Augmenting exercise capacity with noninvasive ventilation in high-level spinal cord injury

James W. Morgan, Eric Ferrazzani, J. Andrew Taylor, Isabelle Vivodtzev
2018 Journal of applied physiology  
Morgan JW, Ferrazzani E, Taylor JA, Vivodtzev I. Augmenting exercise capacity with noninvasive ventilation in high-level spinal cord injury. High-level spinal cord injury (SCI) results in a very limited innervated skeletal muscle mass that strongly reduces exercise capacity. Our recent work showed that when adding functional electrical stimulation (FES) of the paralyzed legs (hybrid FES-exercise) to produce higher exercise capacity, peak ventilation became a limiting factor to training-induced
more » ... o training-induced improvement in aerobic capacity. Our assumption was that the systemic adaptations to exercise training are delimited by the maximal ventilation that can be achieved. However, herein, we present a case showing an acute increase in aerobic capacity when using noninvasive ventilatory support (NIV) during FES-rowing test in an individual who had previously experimented a plateau in his aerobic capacity for 18 mo. An 18-yr-old man with C5 SCI trained with arms-only rowing for 6 mo and subsequently trained with hybrid FES-rowing for 18 mo. Peak minute ventilation (V Epeak) and peak oxygen consumption (V O2peak) were increased after arms-only training and increased further with 6 mo of hybrid FES-row training. Despite continued intense and frequent, hybrid FES-row training, neither V Epeak nor V O2peak increased further over the next year (1.94 and 66.0 l/min). However, when this individual performed a FES-rowing V O2peak test with the addition of NIV, V Epeak increased by 5 l/min, resulting in an improved V O2peak (2.23 l/min, ϩ12%). This case demonstrates that noninvasive ventilation can overcome limitations to ventilation in high-level SCI and improve aerobic capacity during hybrid FES-exercise to a level not otherwise achievable. In addition, it broadly illustrates the intimate role of pulmonary function in determining the capacity to perform exercise. aerobic capacity; functional electrical stimulation; pulmonary limitation; spinal cord injury; ventilation Address for reprint requests and other correspondence: I. Vivodtzev,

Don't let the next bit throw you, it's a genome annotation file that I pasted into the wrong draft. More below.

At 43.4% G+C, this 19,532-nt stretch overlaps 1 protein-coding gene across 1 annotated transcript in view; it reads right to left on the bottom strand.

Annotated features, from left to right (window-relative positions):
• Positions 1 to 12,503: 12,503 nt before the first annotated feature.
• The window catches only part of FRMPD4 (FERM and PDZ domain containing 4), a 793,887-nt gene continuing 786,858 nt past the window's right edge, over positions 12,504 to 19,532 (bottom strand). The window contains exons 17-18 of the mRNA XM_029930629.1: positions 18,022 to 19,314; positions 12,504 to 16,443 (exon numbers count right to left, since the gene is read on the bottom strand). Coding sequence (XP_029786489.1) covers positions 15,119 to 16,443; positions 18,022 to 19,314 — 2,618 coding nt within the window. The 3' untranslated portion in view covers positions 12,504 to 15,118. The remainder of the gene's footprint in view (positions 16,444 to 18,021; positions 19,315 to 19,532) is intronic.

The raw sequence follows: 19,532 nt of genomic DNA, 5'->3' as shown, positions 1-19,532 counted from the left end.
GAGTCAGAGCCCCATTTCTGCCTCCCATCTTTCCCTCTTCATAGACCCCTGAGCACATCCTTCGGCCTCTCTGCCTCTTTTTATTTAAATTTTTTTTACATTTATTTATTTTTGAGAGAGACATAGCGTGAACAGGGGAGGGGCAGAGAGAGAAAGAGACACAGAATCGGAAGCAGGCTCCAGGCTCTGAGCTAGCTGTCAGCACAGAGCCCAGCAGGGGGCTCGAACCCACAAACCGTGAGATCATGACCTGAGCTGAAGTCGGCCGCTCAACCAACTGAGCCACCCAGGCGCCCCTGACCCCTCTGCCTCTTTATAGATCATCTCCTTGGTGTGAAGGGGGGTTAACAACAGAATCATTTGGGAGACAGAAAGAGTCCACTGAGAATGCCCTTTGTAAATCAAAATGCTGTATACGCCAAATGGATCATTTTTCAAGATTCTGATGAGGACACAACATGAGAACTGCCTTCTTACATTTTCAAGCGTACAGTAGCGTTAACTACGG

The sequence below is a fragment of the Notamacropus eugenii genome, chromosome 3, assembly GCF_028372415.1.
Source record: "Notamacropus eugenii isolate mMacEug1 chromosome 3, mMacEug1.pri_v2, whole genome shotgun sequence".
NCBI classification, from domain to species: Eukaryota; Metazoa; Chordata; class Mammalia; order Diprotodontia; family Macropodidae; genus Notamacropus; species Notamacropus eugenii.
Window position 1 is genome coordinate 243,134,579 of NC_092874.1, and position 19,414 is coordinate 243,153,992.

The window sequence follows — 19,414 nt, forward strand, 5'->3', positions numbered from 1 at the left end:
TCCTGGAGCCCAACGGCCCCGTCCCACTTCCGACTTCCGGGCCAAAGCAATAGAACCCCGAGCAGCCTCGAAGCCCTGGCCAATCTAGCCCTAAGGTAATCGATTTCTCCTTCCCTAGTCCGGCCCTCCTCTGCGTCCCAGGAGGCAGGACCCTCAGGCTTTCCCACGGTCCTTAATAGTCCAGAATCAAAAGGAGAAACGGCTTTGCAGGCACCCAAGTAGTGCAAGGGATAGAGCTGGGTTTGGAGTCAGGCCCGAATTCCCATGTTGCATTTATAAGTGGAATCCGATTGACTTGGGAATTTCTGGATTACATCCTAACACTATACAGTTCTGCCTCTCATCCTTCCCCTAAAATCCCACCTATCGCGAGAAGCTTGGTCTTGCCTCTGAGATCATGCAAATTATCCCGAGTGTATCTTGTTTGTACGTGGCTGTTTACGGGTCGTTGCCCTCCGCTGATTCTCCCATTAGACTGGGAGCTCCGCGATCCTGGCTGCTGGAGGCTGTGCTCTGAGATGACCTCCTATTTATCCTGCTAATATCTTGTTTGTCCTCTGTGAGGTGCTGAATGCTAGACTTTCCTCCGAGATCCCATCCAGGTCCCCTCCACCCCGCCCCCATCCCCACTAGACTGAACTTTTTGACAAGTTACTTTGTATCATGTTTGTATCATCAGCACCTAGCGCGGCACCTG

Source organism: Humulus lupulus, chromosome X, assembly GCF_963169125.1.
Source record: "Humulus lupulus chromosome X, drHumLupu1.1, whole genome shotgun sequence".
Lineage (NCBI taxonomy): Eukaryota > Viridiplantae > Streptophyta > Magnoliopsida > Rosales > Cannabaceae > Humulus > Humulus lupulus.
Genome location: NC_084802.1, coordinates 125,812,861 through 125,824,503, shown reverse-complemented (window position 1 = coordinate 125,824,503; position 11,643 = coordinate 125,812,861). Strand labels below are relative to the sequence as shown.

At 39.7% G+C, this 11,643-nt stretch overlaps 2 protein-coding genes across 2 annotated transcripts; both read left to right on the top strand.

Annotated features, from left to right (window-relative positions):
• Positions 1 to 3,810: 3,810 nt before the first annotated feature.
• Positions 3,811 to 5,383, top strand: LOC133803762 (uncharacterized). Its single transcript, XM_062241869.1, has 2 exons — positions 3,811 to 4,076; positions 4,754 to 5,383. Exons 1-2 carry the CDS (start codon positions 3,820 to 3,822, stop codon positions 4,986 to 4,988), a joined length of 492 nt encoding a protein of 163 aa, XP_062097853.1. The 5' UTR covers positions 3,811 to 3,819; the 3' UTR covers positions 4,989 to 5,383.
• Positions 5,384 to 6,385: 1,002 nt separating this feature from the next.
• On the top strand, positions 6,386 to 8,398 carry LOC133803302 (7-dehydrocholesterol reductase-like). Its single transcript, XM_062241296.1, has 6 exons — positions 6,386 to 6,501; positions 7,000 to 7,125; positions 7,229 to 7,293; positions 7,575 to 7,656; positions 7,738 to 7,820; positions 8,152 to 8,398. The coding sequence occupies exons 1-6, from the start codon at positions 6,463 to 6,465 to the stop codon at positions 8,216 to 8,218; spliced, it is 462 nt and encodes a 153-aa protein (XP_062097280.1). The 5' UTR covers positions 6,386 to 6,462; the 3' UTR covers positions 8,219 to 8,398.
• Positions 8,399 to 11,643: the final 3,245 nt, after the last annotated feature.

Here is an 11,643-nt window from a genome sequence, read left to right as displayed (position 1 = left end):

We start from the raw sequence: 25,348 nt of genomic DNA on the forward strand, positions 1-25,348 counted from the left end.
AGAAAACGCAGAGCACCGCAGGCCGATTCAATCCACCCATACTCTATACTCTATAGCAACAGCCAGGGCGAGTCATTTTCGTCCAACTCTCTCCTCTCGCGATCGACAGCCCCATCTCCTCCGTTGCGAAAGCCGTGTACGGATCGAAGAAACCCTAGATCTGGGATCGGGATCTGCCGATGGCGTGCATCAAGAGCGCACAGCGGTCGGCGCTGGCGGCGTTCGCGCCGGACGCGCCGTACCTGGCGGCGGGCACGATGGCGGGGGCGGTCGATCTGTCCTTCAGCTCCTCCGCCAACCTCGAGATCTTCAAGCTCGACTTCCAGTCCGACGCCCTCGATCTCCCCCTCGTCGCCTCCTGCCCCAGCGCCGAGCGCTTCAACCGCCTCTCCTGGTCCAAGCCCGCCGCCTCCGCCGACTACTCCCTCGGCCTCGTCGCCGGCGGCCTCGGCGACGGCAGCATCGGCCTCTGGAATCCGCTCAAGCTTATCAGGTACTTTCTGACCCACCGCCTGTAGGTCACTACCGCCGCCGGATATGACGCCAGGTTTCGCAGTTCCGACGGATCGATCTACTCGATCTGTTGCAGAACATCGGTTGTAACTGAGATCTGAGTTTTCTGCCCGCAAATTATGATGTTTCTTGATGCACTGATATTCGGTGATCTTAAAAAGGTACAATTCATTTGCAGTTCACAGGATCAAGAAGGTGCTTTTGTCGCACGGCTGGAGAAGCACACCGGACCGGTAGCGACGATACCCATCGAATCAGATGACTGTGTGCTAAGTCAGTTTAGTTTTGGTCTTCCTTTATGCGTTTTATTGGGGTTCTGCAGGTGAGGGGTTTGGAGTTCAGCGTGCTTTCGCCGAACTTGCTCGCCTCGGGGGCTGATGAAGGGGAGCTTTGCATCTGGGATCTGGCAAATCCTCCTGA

doi:10.1152/japplphysiol.01028.2017 pmid:29494290 fatcat:r47mhgreajavjhy7c6mmoqkhyi